I knew I could never live up to Rick’s statement or to Hebrews 11:1 if indeed it commanded me to be certain of my salvation. There is always room for doubt – without it, what then is faith? But youth group was about confidence, and so I buried this truth and entered into a season of rededication. Simply put, something that had been utterly terrifying when I was eleven became the only thing I cared about at each and every youth rally and worship service. I was no stranger to the aisle or the alter – instead, I visited them regularly to pray for salvation all over again, hoping this time I would get it right and experience the epiphanal change that must certainly occur once someone became truly saved. Eventually, I prayed the sinner’s prayer enough times to save a small country.

This cycle only grew more intense in college. I figured I was too young that night under the covers that there was no way I could have gotten such an important prayer right. After all, I hadn’t fully understood the weight of sin or the weight of glory at that age. Obviously my cry to Jesus was of dubious validity. Thus, there was no joy in my journey of my faith. Was I even traveling the right road? With each passing year I came face to face with the euangelion, and each year the situation became more dire and the need for salvation gained more weight. So, kneeling again, I would grapple for grace and beg for eternal safety. And still, spiritual confidence eluded me.

Eventually, my struggle grew to include more than a spiritual uncertainty. My daily behavior while in college was influenced by this search and I developed a pervading sense that I could never be anyone of importance. With my friends I would welcome, sometimes even instigate, humorously deprecating jabs in my direction. I did not feel worthy of nobler words. For a time, I had a girlfriend, and a criticism she often voiced dealt with my lack of confidence. She found it disconcerting that I saw myself as a person of complete non-influence. Wanting to counter this attitude, I took on leadership roles within campus ministries and church groups, but I was still plagued by an ever-present doubt that I was doing no lasting good. Once I perfected a daily practice of reading the Bible and praying – the proverbial “quiet time – and, as a result, ceased falling victim to temptation, then I would feel the love of Christ that so many other Christians gushed about. God would no longer be silent to someone who had finally put on true faithfulness, the “helmet of salvation.”

One of the first moments of illumination through the dusty murk of this crisis came halfway through my time in college. While working a part-time job at a Christian bookstore, on a whim I picked up a book entitled The Ragamuffin Gospel, a work by Brennan Manning, a former Catholic priest. The odd title inspired me to look inside, and once I did, I was captivated. Manning not only communicated the unconditional, endless nature of God’s love, but how his grace, impossible to earn, should revolutionize our entire life rather than merely prompt our moral obedience. Recognizing God as Lord over only my spiritual activities was erroneous, because every activity is a spiritual activity. The principal concern of salvation is not establishing an eternal destiny or aligning oneself to a moral standard; it is about entering into a holistic freedom in which the wonder of God’s kingdom – his beauty, his truth – infuses the world around us in everything from the mundane to the magnificent. In one chapter, Manning expounds on Rabbi Abraham Heschel’s famous prayer, and these words have stayed with me since the day I first read them:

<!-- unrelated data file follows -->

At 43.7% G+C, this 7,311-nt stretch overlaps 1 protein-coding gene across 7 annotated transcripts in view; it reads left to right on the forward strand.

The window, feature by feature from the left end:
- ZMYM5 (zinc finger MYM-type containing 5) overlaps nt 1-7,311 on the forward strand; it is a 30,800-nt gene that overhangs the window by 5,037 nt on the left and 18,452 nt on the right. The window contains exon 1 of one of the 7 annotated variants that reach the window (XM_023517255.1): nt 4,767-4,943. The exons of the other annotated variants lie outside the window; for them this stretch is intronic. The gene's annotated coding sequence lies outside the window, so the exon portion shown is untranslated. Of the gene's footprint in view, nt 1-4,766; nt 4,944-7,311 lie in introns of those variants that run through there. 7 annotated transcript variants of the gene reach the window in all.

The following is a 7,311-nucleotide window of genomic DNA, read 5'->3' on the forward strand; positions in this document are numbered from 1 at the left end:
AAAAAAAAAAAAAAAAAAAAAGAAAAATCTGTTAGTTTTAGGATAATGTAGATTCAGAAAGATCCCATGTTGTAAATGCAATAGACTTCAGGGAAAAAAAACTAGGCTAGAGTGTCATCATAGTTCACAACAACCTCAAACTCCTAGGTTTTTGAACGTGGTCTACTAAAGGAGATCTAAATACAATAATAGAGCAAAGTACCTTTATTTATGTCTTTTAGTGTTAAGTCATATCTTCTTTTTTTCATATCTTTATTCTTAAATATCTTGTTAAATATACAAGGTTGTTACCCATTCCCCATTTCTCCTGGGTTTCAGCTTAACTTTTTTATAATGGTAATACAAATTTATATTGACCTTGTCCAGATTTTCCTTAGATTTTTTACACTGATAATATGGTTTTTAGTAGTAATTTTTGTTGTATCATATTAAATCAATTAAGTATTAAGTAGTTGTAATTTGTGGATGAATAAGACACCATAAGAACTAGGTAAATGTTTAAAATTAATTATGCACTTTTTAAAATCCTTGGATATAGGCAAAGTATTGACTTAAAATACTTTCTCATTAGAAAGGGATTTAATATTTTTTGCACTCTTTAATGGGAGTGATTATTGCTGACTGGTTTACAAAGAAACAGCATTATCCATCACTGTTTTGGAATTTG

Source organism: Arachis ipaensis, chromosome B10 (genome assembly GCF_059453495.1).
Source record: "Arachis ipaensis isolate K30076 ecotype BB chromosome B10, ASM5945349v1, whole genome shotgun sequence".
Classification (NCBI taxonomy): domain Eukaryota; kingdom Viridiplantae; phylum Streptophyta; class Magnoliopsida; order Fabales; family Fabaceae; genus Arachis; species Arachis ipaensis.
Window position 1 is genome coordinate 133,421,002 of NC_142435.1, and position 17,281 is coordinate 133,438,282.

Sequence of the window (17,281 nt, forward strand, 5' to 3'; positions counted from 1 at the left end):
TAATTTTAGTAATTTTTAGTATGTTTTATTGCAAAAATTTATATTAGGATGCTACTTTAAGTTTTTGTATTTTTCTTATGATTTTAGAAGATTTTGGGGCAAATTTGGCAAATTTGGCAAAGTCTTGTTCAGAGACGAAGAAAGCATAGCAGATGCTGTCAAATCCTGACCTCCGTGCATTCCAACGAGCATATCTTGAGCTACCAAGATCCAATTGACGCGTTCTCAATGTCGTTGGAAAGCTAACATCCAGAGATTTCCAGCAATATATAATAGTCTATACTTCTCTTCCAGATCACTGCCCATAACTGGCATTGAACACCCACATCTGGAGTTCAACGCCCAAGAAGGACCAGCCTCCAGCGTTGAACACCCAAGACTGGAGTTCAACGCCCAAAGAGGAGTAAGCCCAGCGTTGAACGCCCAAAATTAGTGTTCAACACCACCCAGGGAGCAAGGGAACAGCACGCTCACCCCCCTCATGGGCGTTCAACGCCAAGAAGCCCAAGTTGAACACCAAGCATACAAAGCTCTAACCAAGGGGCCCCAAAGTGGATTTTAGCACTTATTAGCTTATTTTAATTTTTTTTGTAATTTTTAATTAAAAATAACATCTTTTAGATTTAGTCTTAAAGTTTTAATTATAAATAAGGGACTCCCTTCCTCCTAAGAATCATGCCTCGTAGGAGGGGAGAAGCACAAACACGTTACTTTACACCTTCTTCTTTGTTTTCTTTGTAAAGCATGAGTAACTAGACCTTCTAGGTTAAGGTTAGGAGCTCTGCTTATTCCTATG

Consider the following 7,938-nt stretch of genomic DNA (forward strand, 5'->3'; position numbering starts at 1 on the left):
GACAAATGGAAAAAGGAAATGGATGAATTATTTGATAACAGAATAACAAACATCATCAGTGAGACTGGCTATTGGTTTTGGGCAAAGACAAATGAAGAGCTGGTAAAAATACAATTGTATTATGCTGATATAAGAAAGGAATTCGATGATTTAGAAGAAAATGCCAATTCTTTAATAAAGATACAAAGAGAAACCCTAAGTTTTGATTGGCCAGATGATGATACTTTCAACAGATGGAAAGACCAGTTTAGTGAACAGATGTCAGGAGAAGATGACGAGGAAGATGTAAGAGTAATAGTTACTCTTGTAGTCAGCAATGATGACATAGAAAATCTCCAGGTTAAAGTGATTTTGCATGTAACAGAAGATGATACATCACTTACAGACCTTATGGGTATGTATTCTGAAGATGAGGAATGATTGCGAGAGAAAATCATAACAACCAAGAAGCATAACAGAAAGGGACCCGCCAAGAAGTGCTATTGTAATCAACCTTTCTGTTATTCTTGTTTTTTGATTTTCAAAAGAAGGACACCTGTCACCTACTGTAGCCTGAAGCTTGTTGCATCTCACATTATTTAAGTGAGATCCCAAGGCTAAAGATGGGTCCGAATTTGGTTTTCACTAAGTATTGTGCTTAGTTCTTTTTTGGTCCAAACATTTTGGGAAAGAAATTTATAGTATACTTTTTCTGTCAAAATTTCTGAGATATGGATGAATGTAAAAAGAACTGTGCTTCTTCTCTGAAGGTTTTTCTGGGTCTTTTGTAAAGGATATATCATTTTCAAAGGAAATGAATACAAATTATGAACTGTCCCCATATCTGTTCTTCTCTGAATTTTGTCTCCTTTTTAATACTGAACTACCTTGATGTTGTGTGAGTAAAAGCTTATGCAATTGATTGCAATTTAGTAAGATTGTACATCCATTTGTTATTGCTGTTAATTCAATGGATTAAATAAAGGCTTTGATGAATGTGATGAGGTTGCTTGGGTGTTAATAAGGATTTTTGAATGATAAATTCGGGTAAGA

Dear Lord, grant me the grace of wonder. Surprise me, amaze me, awe me in every crevice of your universe. Delight me to see how your Christ plays in ten thousand places, lovely in limbs, and lovely in eyes not his, to the Father through the features of men’s faces. Each day enrapture me with your marvelous things without number. I do not ask to see the reason for it all; I ask only to share the wonder of it all.

These words were a salve for the spiritual soreness I had born for so long. It wasn’t easy at first, but I began to take delight in a life of religious simplicity. God was no longer furrowing his eyebrows as he monitored by every thought or studied my every act. He was the author of my life and the supplier of my breath, which meant he looked upon me with joy and celebration, the way a father cherishes his son whether the child obeys or misbehaves. Most importantly, my self-centered view of God began to fade. God grew too large for the canvas on which I had repainted him (with all good intentions, of course), and it turned out I only had the basic colors while he was vividly intimate and vibrantly transcendent. He was the God of the Universe, the God of mighty deeds among his people as well as devoted relationships with them.